The order aims to protect free speech on college campuses
, but also includes two provisions related to student loan debt.
“We’re going to work very, very hard to get it fixed. We’re going to start with 43 million people in the United States are currently working to pay off student loans, and we’ll be talking very soon,” Trump said.
At one point, he joked: “I’ve always been very good with loans. I love loans. I love other people’s money.”
The executive order directs the Department of Education to publish more information about graduates’ income and debt levels, aimed at making it easier for students to choose which colleges might be best for them based on the value of the program. This data is already available on the government’s College Scorecard website
, but the order directs the department to add information on specific degree and certificate programs to the school-level data.
The order also directs the department to come up with policy proposals that would hold colleges accountable for student outcomes.
It comes on the heels of an announcement Monday by the White House that urged Congress to include a cap on student loan borrowing
as lawmakers consider updating the Higher Education Act. The proposal suggests limiting how much the parents of undergraduates and graduate students can borrow from the federal government. Currently, they can borrow as much as they need — with the price tag set by schools.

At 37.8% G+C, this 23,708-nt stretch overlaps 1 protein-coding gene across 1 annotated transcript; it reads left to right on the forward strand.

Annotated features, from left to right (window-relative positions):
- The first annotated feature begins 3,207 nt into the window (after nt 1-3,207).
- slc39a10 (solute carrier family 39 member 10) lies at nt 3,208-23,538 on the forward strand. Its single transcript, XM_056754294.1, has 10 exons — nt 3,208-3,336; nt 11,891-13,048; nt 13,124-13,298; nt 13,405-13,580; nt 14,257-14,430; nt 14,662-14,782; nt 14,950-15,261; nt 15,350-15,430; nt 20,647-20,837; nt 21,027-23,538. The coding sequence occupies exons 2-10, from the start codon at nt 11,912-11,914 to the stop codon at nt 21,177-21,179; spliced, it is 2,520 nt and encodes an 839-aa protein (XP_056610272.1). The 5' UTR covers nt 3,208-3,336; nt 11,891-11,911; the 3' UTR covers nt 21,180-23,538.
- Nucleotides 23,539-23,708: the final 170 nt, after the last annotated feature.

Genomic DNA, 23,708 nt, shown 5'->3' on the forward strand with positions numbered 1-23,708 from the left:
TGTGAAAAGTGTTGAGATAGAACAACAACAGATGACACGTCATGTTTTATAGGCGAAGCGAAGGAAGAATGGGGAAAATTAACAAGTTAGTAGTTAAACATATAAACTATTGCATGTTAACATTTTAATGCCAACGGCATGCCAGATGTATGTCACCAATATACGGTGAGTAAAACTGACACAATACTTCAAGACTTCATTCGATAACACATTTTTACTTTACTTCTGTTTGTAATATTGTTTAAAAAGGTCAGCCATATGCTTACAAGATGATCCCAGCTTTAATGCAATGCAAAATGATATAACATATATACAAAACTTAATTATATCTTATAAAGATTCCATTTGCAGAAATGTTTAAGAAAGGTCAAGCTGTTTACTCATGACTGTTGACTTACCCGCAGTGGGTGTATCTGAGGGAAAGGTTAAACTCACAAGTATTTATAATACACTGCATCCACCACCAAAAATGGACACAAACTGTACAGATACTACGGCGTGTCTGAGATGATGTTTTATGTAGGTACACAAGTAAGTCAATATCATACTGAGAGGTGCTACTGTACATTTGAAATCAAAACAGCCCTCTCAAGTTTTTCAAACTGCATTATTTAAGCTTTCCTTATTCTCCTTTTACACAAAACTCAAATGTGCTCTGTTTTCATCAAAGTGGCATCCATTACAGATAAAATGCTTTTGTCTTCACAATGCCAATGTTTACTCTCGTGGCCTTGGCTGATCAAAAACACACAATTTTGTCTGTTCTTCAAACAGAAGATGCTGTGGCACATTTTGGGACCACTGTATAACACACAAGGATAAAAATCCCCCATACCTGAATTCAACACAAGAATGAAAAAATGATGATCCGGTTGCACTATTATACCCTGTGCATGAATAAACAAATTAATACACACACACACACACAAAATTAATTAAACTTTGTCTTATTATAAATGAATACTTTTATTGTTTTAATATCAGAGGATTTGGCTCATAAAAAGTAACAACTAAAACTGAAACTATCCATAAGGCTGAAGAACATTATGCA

Some research suggests that unlimited borrowing may encourage colleges to drive up the price of tuition. But Sen. Patty Murray, a Washington state Democrat who’s the ranking member of the Senate Health, Education, Labor, and Pensions Committee, criticized the loan cap proposal. In a statement, she said it would “hurt students” and ignores the fact that most students can’t afford college without taking on debt.
The Trump administration has also proposed simplifying student loan repayment and expanding the Pell Grant program to low-income students who are enrolled in short-term career training programs. Those priorities were outlined in Education Secretary Betsy DeVos’ fiscal year 2020 budget proposal, released last week.
Over the past two years, the administration has been criticized by Democrats as siding with for-profit colleges over students. Under DeVos, the Department of Education attempted to roll back an Obama-era rule designed to help students cheated by for-profit colleges get relief on their education debt.
After DeVos was sued by attorneys general from 18 states and the District of Columbia, a court ordered her
to implement the rule and forgive $150 million in student debt.